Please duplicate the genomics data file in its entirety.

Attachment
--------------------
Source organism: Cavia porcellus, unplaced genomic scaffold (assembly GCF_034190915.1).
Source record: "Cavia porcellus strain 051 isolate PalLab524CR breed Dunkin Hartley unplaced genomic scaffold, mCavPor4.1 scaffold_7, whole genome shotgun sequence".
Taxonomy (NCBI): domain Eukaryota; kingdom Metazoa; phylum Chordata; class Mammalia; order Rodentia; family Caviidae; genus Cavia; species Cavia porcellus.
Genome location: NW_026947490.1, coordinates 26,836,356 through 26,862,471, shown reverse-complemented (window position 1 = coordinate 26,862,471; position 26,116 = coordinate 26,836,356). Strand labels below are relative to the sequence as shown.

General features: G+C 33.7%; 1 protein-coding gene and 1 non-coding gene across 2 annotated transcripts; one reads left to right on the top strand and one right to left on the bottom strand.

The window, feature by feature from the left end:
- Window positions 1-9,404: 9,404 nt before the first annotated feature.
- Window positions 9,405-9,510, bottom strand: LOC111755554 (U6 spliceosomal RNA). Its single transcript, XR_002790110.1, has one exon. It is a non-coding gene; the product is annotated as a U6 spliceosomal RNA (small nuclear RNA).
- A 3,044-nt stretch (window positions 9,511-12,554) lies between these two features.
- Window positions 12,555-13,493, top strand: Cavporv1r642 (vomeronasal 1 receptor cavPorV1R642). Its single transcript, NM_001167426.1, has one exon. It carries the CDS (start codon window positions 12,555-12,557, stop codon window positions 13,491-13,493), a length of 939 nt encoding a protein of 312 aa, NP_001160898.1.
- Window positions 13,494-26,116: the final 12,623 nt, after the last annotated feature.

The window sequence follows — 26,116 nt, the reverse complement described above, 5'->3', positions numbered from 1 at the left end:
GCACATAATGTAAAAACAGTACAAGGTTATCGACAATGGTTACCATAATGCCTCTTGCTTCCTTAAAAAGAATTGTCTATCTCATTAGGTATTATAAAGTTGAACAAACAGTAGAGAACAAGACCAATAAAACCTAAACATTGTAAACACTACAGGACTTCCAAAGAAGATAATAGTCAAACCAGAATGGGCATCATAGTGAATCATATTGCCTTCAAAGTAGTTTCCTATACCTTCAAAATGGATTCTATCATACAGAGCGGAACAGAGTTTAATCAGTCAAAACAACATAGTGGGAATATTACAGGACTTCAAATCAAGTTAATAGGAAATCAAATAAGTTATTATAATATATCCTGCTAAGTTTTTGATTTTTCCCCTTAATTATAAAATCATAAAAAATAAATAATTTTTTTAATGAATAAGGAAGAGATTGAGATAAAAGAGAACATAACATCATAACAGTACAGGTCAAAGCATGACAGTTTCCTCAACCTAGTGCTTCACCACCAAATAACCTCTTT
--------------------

Source organism: Cavia porcellus, unplaced genomic scaffold (assembly GCF_034190915.1).
Source record: "Cavia porcellus strain 051 isolate PalLab524CR breed Dunkin Hartley unplaced genomic scaffold, mCavPor4.1 scaffold_7, whole genome shotgun sequence".
Taxonomy (NCBI): domain Eukaryota; kingdom Metazoa; phylum Chordata; class Mammalia; order Rodentia; family Caviidae; genus Cavia; species Cavia porcellus.
Genome location: NW_026947490.1, coordinates 26,836,356 through 26,862,471, shown reverse-complemented (window position 1 = coordinate 26,862,471; position 26,116 = coordinate 26,836,356). Strand labels below are relative to the sequence as shown.

General features: G+C 33.7%; 1 protein-coding gene and 1 non-coding gene across 2 annotated transcripts; one reads left to right on the top strand and one right to left on the bottom strand.

The window, feature by feature from the left end:
- Window positions 1-9,404: 9,404 nt before the first annotated feature.
- Window positions 9,405-9,510, bottom strand: LOC111755554 (U6 spliceosomal RNA). Its single transcript, XR_002790110.1, has one exon. It is a non-coding gene; the product is annotated as a U6 spliceosomal RNA (small nuclear RNA).
- A 3,044-nt stretch (window positions 9,511-12,554) lies between these two features.
- Window positions 12,555-13,493, top strand: Cavporv1r642 (vomeronasal 1 receptor cavPorV1R642). Its single transcript, NM_001167426.1, has one exon. It carries the CDS (start codon window positions 12,555-12,557, stop codon window positions 13,491-13,493), a length of 939 nt encoding a protein of 312 aa, NP_001160898.1.
- Window positions 13,494-26,116: the final 12,623 nt, after the last annotated feature.

The window sequence follows — 26,116 nt, the reverse complement described above, 5'->3', positions numbered from 1 at the left end:
GCACATAATGTAAAAACAGTACAAGGTTATCGACAATGGTTACCATAATGCCTCTTGCTTCCTTAAAAAGAATTGTCTATCTCATTAGGTATTATAAAGTTGAACAAACAGTAGAGAACAAGACCAATAAAACCTAAACATTGTAAACACTACAGGACTTCCAAAGAAGATAATAGTCAAACCAGAATGGGCATCATAGTGAATCATATTGCCTTCAAAGTAGTTTCCTATACCTTCAAAATGGATTCTATCATACAGAGCGGAACAGAGTTTAATCAGTCAAAACAACATAGTGGGAATATTACAGGACTTCAAATCAAGTTAATAGGAAATCAAATAAGTTATTATAATATATCCTGCTAAGTTTTTGATTTTTCCCCTTAATTATAAAATCATAAAAAATAAATAATTTTTTTAATGAATAAGGAAGAGATTGAGATAAAAGAGAACATAACATCATAACAGTACAGGTCAAAGCATGACAGTTTCCTCAACCTAGTGCTTCACCACCAAATAACCTCTTT